- Esophagus - 11,910 (4%)
- Urinary bladder - 10,670 (4%)
- Non-Hodgkin lymphoma - 9,750 (3%)
- Kidney & renal pelvis - 8,270 (3%)
Top 10 new cancers in women
The most common form of cancer in women is, of course, breast cancer. Breast cancer will also be seen in an estimated 2,140 men. Here are the top cancers that will affect American women in 2011:
- Breast - 230,480 (30%)
- Lung - 106,070 (14%)
- Colorectal - 69,360 (9%)
- Uterine corpus - 46,470 (6%)
- Thyroid - 36,550 (5%)
- Non-Hodgkin lymphoma - 30,300 (4%)
- Melanoma of the skin - 30,220 (4%)
- Kidney & renal pelvis - 23,800 (3%)
- Ovary - 21,990 (3%)
- Pancreas - 21,980 (3%)
Top 10 cancer deaths in women
As with their male counterparts, the leading causes of cancer deaths in women are not the most common forms of the disease they experience. Leukemia, liver and brain cancers cause a substantial number of deaths in women each year. Here's the list of the 10 most lethal forms of cancer in women:
- Lung & bronchus - 71,340 (26%)
- Breast - 39,520 (15%)
- Colorectal - 24,130 (9%)
- Pancreas - 18,300 (7%)
- Ovary - 15,460 (6%)
- Non-Hodgkin lymphoma - 9,570 (4%)
- Leukemia - 9,040 (3%)
- Uterine corpus - 8,120 (3%)
- Liver - 6,330 (2%)
- Brain & other nervous system - 5,670 (2%)
The report also includes the five-year survival rates of the most common cancers. For those diagnosed between 1999 and 2007, the highest overall survival rates seen for all stages of the disease were as follows:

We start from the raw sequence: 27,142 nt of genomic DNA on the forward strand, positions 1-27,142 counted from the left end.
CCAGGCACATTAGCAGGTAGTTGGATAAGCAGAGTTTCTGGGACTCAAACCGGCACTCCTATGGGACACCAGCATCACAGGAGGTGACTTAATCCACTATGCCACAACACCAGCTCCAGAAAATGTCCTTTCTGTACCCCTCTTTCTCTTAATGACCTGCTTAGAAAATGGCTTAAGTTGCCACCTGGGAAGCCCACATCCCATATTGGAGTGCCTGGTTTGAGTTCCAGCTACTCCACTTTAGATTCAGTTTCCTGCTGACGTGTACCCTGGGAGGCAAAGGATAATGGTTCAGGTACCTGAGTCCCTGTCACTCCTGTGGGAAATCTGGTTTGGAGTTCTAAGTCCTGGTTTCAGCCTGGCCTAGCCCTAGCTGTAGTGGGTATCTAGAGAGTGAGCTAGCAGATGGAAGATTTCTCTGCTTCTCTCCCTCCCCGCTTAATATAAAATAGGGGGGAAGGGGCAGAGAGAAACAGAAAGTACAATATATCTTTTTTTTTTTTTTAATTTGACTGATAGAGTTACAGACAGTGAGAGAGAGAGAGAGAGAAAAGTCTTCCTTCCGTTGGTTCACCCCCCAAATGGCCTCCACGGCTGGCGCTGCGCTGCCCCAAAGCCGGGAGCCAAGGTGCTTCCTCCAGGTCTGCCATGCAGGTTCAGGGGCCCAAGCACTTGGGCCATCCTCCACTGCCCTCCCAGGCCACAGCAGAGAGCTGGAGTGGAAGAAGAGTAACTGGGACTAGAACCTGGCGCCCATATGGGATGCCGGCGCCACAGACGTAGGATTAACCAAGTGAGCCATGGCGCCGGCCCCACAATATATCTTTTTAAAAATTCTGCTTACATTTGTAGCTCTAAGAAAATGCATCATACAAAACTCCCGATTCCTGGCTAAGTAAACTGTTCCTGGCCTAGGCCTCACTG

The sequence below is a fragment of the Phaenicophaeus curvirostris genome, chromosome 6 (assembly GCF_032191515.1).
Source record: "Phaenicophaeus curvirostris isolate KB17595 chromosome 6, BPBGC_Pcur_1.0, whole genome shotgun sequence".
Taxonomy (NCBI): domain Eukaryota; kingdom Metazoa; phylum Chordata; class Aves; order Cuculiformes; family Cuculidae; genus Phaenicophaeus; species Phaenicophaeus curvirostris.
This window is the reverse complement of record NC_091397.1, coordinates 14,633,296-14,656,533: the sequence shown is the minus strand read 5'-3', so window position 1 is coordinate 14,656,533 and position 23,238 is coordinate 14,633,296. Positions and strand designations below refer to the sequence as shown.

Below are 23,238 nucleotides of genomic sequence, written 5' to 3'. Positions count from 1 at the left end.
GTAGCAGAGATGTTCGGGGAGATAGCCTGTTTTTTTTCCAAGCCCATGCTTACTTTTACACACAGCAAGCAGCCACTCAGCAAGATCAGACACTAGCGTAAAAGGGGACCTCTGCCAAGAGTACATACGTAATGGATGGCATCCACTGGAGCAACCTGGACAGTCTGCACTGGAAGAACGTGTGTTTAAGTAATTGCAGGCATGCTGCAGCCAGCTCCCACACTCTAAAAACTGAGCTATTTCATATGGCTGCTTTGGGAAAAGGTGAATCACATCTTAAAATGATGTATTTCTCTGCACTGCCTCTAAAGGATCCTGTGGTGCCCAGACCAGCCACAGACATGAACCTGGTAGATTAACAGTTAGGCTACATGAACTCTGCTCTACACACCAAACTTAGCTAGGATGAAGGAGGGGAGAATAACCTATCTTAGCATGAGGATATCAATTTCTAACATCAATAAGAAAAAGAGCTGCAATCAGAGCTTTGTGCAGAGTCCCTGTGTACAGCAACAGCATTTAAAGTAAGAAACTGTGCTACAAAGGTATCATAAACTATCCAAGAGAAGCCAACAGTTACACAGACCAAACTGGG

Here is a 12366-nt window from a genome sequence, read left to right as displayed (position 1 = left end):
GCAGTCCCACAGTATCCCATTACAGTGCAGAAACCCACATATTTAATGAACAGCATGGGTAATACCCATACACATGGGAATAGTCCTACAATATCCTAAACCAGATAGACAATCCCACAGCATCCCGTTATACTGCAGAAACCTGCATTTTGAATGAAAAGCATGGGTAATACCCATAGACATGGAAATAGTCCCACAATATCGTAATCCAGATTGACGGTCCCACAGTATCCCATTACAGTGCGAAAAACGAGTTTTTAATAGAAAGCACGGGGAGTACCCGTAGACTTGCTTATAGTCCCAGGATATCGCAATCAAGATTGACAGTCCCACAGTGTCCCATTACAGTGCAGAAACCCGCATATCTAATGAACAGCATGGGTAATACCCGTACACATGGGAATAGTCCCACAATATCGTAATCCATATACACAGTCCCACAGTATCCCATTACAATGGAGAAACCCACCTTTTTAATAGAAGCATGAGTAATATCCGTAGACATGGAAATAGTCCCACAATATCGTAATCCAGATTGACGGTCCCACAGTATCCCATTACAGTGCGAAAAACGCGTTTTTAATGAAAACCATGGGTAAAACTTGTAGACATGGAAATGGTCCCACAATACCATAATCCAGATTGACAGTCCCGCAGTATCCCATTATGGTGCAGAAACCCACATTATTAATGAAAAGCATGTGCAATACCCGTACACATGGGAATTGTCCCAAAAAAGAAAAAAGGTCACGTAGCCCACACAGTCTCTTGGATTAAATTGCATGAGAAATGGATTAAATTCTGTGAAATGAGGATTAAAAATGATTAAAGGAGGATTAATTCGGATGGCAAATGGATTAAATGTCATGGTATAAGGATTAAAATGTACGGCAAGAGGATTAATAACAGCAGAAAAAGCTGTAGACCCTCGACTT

Highest 5-year survival rates:
- Prostate - 99%
- Thyroid - 97%
- Testis - 93%
- Melanoma of the skin - 91%
- Breast (female) - 89%
- Uterine corpus - 83%
- Urinary bladder - 79%
- Uterine cervix - 70%
- Kidney - 69%
- Colorectal - 65%
Lowest 5-year survival rates:
- Pancreas - 6%
- Liver - 14%
- Lung - 16%
- Esophagus - 17%
- Stomach - 26%
- Ovary - 46%
- Oral cavity & pharynx - 61%
- Larynx - 61%
Racial and economic disparities
The report also devoted a section on an area of growing concern - racial and ethnic disparities.
One example typifies this trend. In both white and black men ages 25-64, deaths among the least educated were three times greater than those of the most educated in 2007.
"African Americans have the highest death rates of any racial or ethnic group in the United States," Dr. Brawley said. "Socioeconomic status of blacks is actually a much greater driver of the high death rate among blacks than is race in and of itself."
Some 60,000 cancer deaths could have been avoided in 2007 if all segments had the same death rates as the most educated whites, according to the report.
To address this trend, the American Cancer Society and the American Cancer Society Cancer Action NetworkSM (ACS CAN) the Society's nonprofit advocacy affiliate, has a goal of eliminating racial disparities by the year 2015. To this end, these organizations are partnering with other groups to fund research and find ways to improve access to cancer prevention, diagnostic and treatment care among minorities and other underserved groups.
More progress needed
So while progress has been and continues to be made in the fight against cancer, more needs to be done.
John R. Seffrin, Ph.D., chief executive officer of the American Cancer Society and ACS CAN says the progress, while gratifying, isn't enough. He says the organizations "refuse to be satisfied" and that a commitment has been made to whatever isnecessary to make sure the number of cancer deaths continue to drop and that steps focus on all means "to accelerate the decline."